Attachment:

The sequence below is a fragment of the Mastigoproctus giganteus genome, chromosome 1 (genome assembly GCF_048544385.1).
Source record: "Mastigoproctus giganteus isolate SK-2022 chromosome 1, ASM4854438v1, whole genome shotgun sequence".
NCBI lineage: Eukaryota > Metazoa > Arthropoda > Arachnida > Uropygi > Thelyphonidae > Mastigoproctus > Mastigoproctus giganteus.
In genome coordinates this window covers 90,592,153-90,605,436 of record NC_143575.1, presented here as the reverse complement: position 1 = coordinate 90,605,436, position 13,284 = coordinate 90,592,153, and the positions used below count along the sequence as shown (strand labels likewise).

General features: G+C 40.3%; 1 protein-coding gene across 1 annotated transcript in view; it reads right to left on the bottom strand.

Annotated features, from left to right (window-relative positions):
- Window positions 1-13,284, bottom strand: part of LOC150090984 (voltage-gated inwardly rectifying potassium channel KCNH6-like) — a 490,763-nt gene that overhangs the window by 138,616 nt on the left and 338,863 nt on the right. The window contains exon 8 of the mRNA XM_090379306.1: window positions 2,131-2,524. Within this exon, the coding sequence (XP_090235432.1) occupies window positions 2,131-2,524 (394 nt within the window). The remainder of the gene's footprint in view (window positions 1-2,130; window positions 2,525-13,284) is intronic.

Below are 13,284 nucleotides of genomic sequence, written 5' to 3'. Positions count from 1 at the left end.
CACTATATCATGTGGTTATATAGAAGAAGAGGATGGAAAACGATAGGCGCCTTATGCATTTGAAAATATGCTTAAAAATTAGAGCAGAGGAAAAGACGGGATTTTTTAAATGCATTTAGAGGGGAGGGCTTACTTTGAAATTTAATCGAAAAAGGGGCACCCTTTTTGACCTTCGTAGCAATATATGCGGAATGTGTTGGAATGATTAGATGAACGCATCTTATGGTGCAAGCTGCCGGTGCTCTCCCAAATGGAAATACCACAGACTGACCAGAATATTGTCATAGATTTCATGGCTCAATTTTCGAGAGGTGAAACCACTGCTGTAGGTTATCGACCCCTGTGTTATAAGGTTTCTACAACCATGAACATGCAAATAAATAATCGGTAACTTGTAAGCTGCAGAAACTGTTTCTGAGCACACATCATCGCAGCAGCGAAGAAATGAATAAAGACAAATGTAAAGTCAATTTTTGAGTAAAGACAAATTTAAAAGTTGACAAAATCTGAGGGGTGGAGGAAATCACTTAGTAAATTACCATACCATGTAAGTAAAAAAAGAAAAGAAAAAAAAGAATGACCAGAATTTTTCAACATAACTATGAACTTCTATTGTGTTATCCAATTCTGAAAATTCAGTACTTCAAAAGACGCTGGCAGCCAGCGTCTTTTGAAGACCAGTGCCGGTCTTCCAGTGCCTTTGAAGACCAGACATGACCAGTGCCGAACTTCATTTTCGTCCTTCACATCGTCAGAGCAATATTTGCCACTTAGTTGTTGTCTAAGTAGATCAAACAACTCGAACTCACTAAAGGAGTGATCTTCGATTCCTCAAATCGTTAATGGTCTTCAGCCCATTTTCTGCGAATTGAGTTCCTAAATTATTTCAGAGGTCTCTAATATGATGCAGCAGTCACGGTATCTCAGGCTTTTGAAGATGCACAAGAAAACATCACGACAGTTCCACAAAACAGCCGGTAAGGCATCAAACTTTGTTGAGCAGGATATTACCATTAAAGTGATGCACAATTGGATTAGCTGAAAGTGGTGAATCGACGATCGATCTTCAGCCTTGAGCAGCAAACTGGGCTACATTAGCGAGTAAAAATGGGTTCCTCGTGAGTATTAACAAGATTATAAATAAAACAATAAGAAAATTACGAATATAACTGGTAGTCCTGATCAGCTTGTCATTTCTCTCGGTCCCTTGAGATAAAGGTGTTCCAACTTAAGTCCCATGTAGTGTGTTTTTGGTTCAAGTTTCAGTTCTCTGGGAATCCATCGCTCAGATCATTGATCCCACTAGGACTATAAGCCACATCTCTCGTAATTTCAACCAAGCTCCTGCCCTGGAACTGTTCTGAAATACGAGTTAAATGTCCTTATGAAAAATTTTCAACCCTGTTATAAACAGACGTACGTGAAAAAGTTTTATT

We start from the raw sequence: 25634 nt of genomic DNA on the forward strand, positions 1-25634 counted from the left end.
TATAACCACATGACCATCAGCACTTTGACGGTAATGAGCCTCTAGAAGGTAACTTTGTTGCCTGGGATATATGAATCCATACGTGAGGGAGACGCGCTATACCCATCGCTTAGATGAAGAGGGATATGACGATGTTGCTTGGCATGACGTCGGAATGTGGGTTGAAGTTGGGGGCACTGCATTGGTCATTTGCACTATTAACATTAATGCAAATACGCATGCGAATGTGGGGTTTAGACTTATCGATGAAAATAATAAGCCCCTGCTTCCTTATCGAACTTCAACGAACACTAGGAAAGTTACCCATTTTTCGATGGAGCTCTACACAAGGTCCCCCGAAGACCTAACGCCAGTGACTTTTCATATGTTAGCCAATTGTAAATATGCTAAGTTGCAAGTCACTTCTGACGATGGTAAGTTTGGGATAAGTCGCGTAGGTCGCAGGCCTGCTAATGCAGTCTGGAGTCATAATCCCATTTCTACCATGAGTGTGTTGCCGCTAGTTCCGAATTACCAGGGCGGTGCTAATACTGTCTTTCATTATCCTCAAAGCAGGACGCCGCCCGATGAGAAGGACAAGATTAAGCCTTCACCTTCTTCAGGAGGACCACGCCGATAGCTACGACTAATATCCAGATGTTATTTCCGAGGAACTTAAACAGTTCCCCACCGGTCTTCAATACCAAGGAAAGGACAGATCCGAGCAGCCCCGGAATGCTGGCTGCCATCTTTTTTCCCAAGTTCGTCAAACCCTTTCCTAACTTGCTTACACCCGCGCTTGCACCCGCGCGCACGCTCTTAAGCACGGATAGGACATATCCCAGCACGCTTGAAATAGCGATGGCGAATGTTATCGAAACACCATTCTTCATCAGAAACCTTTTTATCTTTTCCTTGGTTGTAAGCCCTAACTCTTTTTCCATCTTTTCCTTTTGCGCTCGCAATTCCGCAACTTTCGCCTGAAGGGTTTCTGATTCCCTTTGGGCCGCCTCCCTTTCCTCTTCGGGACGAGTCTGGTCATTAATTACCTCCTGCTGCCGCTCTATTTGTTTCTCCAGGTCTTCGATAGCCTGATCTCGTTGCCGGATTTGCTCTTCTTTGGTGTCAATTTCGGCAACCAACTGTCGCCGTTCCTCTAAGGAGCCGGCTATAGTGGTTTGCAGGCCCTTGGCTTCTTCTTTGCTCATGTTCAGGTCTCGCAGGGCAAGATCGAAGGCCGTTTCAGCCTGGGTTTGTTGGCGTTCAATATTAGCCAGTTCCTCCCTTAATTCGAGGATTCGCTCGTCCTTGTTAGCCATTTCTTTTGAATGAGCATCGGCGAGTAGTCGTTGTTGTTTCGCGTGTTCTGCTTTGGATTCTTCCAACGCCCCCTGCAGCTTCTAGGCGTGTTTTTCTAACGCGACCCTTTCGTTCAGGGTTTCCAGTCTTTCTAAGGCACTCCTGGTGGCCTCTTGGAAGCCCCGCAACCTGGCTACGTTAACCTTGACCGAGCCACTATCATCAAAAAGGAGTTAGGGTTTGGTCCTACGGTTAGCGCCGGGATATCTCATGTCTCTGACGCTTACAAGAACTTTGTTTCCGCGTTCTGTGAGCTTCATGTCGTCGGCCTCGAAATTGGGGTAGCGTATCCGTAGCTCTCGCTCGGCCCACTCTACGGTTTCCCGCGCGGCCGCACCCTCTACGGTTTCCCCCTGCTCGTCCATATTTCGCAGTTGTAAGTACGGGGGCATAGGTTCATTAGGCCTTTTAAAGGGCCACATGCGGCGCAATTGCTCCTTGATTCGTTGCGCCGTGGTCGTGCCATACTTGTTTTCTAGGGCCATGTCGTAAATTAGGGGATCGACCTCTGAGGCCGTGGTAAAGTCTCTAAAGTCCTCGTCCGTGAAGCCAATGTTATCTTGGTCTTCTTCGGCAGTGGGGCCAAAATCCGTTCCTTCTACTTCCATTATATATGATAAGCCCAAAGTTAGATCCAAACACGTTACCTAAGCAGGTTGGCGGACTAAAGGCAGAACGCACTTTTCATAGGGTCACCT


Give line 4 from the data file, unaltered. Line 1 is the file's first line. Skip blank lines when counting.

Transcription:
In genome coordinates this window covers 90,592,153-90,605,436 of record NC_143575.1, presented here as the reverse complement: position 1 = coordinate 90,605,436, position 13,284 = coordinate 90,592,153, and the positions used below count along the sequence as shown (strand labels likewise).